Wow! Almost enough to make me feel clairvoyant--I've never seen that comparison by Wainwright or Hunt's comment before. My comparison of Buford and Reynolds was based (GDG discussions aside) heavily on their characterizations in The Killer Angels (and I even admit it in this forum!). I wonder if Shaara was aware of Wainwright's and Hunt's comparisons, and intentionally developed his characterizations to be similar?



Subject: Re: News Flash - Reynolds not killed by Sharpshooter! (or was he?)


I believe either Martin or the Shue book I mentioned argues convinvingly that a sharpshooter was unlikely to have been able to shoot Reynolds, and attributes his death to a stray bullet from Archer's brigade.

As for Morningside - they get far too much of my money already. Another catalogue could be crippling...

Dave Powell


Subject: Reynolds' Death

To declare that Reynolds' death came from a stray shot as opposed to a sharpshooter's bullet may be another didactic exercize, but I will throw in my two cents. In researching Iron Men: Iron Will, Reynolds' death was mentioned in several sources. At the same time as Reynolds fell, many other men dropped at the same time. A particularly heavy toll was taken on the flag bearers which would give an indication that Archer's men concentrated their volleys in that direction. Would being killed by a bullet from a Confederate volley constitute being killed by a stray bullet? I don't think so. Being killed by a sharpshooter conjures up a mental image of a single gunman with rifle rested on a rock or limb taking slow aim. I tend to believe that Reynolds died from one of the blasts of a well aimed volley by Archer's men.

Craig Dunn

From: (Alexander Cameron)

Craig, I'll leave the discussion as to the difference between a stray bullet and ;a well aimed volley; to you and Dave, however, Sanders' article in GBM quotes a number of primary sources and basically concludes that it didn't come from a sharpshooter. He discusses the possibility that Reynolds fell ;right after the 2nd Wisconsin had exchanged volleys with the 7th Tennessee ;. He discusses a number of other possibilities to include friendly fire (I hate that term, ain't nothing friendly about it). It looks like a well researched article and I can't do it justice in a short post.

Welcome aboard. I saw your note when you first logged on but nothing since. Glad to have you here. I'm sure you'll enjoy it. I see that your book is listed by Morningside. How about telling us some more about it. Where did you do your research and how did the publishing process work?



Ah hah, time for six pages detailing the differences between aimed fire and stray rounds.:)

Actually, I was just repeating what I recalled in passing. I recall some discussion that Reynolds was out of line of sight of Archer's troops, and speculation that it was hence a stray bullet that caught him. A volley from one of Archer's regiments works just as well for me, however.

Dave Powell

Jim, if the version of Reynolds death I mentioned is myth, then I by all means would like to be corrected. I must first confess, that it has been over two years since I read Coddington, 6 months since I read the article in Gettysburg magazine, of which I vaguely remember bits and pieces, 30 yrs of ice hockey will do that to you; and have never read the Shue, or D. Martin works, though reviews of the Shue work I have seen do not consider it a very well researched, or scholarly work.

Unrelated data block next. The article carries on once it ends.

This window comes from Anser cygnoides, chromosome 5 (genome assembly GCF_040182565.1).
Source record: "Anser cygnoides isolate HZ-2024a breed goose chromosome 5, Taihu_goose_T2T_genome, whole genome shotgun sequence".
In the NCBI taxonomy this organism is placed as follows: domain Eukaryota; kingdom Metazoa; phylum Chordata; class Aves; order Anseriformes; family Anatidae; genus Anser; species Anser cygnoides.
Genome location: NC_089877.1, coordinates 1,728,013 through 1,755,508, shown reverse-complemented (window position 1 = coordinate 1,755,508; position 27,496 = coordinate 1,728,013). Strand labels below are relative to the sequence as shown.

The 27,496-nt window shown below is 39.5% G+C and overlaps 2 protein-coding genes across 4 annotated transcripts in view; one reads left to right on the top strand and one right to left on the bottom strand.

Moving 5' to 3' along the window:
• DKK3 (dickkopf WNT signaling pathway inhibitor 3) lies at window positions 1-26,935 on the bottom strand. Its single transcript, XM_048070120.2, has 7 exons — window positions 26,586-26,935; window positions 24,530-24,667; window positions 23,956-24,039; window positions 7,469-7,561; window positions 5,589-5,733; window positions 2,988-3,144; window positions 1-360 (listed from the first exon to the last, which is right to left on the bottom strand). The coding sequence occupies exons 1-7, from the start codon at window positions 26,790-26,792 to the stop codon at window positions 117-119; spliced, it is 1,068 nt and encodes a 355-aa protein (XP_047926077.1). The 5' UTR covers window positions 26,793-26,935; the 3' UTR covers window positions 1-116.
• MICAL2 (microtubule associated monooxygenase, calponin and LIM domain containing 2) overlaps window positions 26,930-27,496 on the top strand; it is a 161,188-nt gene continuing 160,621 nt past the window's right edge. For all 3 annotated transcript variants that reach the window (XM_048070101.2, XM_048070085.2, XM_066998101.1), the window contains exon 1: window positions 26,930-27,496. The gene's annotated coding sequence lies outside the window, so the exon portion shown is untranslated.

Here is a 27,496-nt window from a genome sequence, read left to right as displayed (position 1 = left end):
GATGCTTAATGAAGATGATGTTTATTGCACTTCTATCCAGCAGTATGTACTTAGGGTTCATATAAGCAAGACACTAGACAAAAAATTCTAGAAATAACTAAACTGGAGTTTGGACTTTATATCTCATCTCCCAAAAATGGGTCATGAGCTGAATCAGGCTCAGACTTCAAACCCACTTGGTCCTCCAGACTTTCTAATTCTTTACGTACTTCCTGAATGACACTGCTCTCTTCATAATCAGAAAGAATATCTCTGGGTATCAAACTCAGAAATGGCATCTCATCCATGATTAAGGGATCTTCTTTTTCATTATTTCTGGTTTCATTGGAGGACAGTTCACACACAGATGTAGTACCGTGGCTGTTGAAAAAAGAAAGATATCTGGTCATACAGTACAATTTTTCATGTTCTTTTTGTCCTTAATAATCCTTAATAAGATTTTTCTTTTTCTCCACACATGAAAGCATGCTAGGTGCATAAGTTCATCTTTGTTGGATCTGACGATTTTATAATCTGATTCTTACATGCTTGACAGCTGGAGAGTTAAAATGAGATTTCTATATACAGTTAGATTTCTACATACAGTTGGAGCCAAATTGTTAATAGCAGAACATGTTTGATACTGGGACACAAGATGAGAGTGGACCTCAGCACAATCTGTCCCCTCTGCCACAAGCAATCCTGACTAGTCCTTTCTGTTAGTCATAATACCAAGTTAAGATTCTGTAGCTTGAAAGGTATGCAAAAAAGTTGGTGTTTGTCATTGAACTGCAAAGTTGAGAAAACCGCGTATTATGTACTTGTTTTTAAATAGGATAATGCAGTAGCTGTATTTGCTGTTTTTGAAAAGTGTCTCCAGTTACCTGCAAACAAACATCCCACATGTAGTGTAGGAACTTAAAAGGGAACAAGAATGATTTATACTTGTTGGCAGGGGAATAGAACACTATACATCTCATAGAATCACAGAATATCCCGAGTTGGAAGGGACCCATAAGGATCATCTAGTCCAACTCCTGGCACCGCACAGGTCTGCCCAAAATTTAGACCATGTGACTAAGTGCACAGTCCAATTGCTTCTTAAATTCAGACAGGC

Anyway, if Reynolds was shot, I believe you said, "most likely", by the 7th Tennessee, during a volley? I got to thinking, and hope you, or other members could help out? How many effectives were in place in the 7th Tennessee at the time of this volley? 100? 200? 300 guns? Was Reynolds on horseback or standing on the ground at the time of his being shot? Were any members of his staff with him, and were they on horseback or standing? Was Reynolds just caught between the lines when this volley was leveled, or was the 7th Tennessee shooting specifically at Reynolds? Was Reynolds, at the time of the volley, standing directly in front of the 7th Tennessee, or off to one of their flanks? Were there any other regiments to the right or left of the 7th Tennessee, thus covering their flanks, that could also have been shooting in the direction of Reynolds, or was the 7th out alone, with their left and right uncovered? Was it only one bullet that pierced Reynolds body, or was his body riddled from this volley? If he did have staff with him at the time of his being shot, were any of them hit?

 Sorry if I rambled, but Jim's response has, as mentioned, made me curious, and if I have been believing a myth all these years with regards to Reynolds death, I would at least like to know the truth. Are the questions I asked above addressed in the reference material listed in your response to John Leo? If yes, then I can dig out my Coddington's, and my Gettysburg magazine, but would appreciate, if practicable the info from the other sources, though as mentioned, based on the reviews I have seen, the Shue book may be suspect.

 I appreciate the assistance.


 Jeff says:

 Hi Jim,

 Well, now I am even more perplexed. I did dig out my issue of Gettysburg magazine, and while I have Coddington's, I was not able, at least last evening, to look through 30 some odd packed boxes to find it, and I am leaving this evening for Virginia, and will not have that opportunity for over a week. Also, as previously mentioned, I do not own the other two books you mentioned; Shue's and D. Martin's.